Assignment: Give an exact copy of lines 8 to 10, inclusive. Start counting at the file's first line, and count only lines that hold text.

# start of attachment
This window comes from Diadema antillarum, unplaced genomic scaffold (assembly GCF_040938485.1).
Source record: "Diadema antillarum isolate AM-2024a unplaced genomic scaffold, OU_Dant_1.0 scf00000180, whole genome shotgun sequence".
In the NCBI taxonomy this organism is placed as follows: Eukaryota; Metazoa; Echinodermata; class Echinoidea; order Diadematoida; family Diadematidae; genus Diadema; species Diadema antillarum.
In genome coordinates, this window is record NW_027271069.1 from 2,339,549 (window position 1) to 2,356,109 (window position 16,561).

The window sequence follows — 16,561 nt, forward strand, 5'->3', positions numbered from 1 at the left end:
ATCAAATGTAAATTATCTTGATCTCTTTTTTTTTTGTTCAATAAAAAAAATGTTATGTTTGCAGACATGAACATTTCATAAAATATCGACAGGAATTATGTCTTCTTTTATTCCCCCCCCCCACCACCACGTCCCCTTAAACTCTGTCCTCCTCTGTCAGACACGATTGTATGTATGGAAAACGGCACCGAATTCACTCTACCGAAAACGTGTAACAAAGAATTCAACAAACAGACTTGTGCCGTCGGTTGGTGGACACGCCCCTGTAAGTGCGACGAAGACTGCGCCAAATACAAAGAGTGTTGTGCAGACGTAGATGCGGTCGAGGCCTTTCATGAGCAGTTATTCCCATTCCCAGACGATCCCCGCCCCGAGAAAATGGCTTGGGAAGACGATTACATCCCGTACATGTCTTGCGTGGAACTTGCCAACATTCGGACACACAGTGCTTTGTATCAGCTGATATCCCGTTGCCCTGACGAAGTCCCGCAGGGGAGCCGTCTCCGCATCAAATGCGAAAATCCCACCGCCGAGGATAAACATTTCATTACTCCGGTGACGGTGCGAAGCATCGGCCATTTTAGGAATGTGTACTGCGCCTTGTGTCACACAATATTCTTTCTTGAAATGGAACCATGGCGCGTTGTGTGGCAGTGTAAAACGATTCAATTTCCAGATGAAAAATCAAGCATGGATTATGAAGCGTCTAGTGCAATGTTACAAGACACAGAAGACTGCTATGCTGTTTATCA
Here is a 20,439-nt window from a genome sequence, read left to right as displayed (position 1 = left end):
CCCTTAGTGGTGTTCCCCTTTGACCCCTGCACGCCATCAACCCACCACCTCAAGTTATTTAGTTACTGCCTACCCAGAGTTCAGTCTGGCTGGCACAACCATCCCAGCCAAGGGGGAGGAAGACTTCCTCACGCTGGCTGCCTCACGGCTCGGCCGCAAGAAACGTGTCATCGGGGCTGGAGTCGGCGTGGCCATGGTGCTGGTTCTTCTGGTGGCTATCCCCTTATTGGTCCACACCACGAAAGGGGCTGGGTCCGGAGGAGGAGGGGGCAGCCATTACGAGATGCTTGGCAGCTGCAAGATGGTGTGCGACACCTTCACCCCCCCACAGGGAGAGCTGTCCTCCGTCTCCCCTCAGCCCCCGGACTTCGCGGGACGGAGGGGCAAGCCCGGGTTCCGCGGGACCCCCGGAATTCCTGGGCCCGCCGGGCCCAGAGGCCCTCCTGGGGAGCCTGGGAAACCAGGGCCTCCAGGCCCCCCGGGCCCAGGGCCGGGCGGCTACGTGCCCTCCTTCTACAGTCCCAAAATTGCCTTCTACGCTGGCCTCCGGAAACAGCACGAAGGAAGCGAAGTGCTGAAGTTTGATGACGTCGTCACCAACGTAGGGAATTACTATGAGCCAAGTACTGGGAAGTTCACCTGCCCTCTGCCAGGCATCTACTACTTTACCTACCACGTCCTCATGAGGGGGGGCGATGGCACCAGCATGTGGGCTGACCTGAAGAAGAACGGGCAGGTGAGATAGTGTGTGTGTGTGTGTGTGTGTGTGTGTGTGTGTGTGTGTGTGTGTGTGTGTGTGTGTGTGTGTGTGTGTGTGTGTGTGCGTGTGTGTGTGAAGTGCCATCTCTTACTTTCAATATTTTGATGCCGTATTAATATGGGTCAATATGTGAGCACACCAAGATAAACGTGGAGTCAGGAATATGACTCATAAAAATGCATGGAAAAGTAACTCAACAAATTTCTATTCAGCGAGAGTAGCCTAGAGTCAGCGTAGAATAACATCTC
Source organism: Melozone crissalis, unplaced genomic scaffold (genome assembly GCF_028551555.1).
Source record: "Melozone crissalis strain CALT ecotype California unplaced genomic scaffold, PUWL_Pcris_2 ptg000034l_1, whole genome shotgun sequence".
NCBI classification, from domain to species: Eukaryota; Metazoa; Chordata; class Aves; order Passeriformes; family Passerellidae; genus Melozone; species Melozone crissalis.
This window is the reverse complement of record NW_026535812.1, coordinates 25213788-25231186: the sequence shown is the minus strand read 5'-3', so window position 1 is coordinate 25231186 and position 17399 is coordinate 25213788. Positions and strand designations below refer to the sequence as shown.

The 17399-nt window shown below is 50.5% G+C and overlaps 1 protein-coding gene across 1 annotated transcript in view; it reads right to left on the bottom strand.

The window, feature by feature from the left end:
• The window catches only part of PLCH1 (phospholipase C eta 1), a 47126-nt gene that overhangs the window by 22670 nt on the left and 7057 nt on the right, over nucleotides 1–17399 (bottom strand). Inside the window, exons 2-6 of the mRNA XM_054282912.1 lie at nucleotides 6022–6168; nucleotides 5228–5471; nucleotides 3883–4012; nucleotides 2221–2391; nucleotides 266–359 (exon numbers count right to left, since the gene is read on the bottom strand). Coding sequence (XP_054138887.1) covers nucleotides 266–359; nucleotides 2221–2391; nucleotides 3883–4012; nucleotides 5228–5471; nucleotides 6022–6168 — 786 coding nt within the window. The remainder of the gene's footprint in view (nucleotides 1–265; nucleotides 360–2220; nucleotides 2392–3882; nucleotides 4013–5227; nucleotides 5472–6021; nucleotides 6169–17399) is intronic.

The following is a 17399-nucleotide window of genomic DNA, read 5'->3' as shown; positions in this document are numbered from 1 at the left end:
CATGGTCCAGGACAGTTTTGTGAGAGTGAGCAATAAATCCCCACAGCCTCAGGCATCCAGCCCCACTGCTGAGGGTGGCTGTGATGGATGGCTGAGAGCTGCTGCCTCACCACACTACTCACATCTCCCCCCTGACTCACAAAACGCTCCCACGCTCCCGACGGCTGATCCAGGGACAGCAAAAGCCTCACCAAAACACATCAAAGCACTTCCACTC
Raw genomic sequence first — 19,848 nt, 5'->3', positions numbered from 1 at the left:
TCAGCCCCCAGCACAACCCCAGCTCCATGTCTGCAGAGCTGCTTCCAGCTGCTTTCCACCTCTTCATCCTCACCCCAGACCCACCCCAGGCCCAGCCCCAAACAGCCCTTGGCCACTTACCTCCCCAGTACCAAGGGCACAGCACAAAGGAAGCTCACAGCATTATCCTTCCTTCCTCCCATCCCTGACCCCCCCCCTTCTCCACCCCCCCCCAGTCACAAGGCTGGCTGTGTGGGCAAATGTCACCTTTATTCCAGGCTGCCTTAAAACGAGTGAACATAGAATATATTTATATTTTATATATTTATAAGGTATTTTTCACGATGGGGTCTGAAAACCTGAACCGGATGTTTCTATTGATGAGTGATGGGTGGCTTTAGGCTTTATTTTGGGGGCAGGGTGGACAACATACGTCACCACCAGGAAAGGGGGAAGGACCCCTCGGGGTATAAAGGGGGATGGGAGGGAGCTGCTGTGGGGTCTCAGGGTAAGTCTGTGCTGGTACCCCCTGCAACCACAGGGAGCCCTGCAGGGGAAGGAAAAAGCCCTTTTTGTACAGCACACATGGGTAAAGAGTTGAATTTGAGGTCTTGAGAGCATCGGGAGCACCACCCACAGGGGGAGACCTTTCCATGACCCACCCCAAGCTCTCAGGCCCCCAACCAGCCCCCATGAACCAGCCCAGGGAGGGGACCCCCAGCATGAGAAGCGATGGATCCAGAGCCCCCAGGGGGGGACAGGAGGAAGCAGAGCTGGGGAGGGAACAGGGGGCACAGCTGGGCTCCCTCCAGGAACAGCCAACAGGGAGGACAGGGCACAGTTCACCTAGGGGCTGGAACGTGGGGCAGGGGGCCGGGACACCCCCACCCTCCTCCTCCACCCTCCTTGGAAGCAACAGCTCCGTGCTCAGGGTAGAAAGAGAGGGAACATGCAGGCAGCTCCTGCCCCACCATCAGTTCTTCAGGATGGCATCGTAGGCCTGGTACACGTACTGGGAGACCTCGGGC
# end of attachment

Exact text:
CCCTTAGTGGTGTTCCCCTTTGACCCCTGCACGCCATCAACCCACCACCTCAAGTTATTTAGTTACTGCCTACCCAGAGTTCAGTCTGGCTGGCACAACCATCCCAGCCAAGGGGGAGGAAGACTTCCTCACGCTGGCTGCCTCACGGCTCGGCCGCAAGAAACGTGTCATCGGGGCTGGAGTCGGCGTGGCCATGGTGCTGGTTCTTCTGGTGGCTATCCCCTTATTGGTCCACACCACGAAAGGGGCTGGGTCCGGAGGAGGAGGGGGCAGCCATTACGAGATGCTTGGCAGCTGCAAGATGGTGTGCGACACCTTCACCCCCCCACAGGGAGAGCTGTCCTCCGTCTCCCCTCAGCCCCCGGACTTCGCGGGACGGAGGGGCAAGCCCGGGTTCCGCGGGACCCCCGGAATTCCTGGGCCCGCCGGGCCCAGAGGCCCTCCTGGGGAGCCTGGGAAACCAGGGCCTCCAGGCCCCCCGGGCCCAGGGCCGGGCGGCTACGTGCCCTCCTTCTACAGTCCCAAAATTGCCTTCTACGCTGGCCTCCGGAAACAGCACGAAGGAAGCGAAGTGCTGAAGTTTGATGACGTCGTCACCAACGTAGGGAATTACTATGAGCCAAGTACTGGGAAGTTCACCTGCCCTCTGCCAGGCATCTACTACTTTACCTACCACGTCCTCATGAGGGGGGGCGATGGCACCAGCATGTGGGCTGACCTGAAGAAGAACGGGCAGGTGAGATAGTGTGTGTGTGTGTGTGTGTGTGTGTGTGTGTGTGTGTGTGTGTGTGTGTGTGTGTGTGTGTGTGTGTGTGTGTGTGTGCGTGTGTGTGTGAAGTGCCATCTCTTACTTTCAATATTTTGATGCCGTATTAATATGGGTCAATATGTGAGCACACCAAGATAAACGTGGAGTCAGGAATATGACTCATAAAAATGCATGGAAAAGTAACTCAACAAATTTCTATTCAGCGAGAGTAGCCTAGAGTCAGCGTAGAATAACATCTC
Source organism: Melozone crissalis, unplaced genomic scaffold (genome assembly GCF_028551555.1).
Source record: "Melozone crissalis strain CALT ecotype California unplaced genomic scaffold, PUWL_Pcris_2 ptg000034l_1, whole genome shotgun sequence".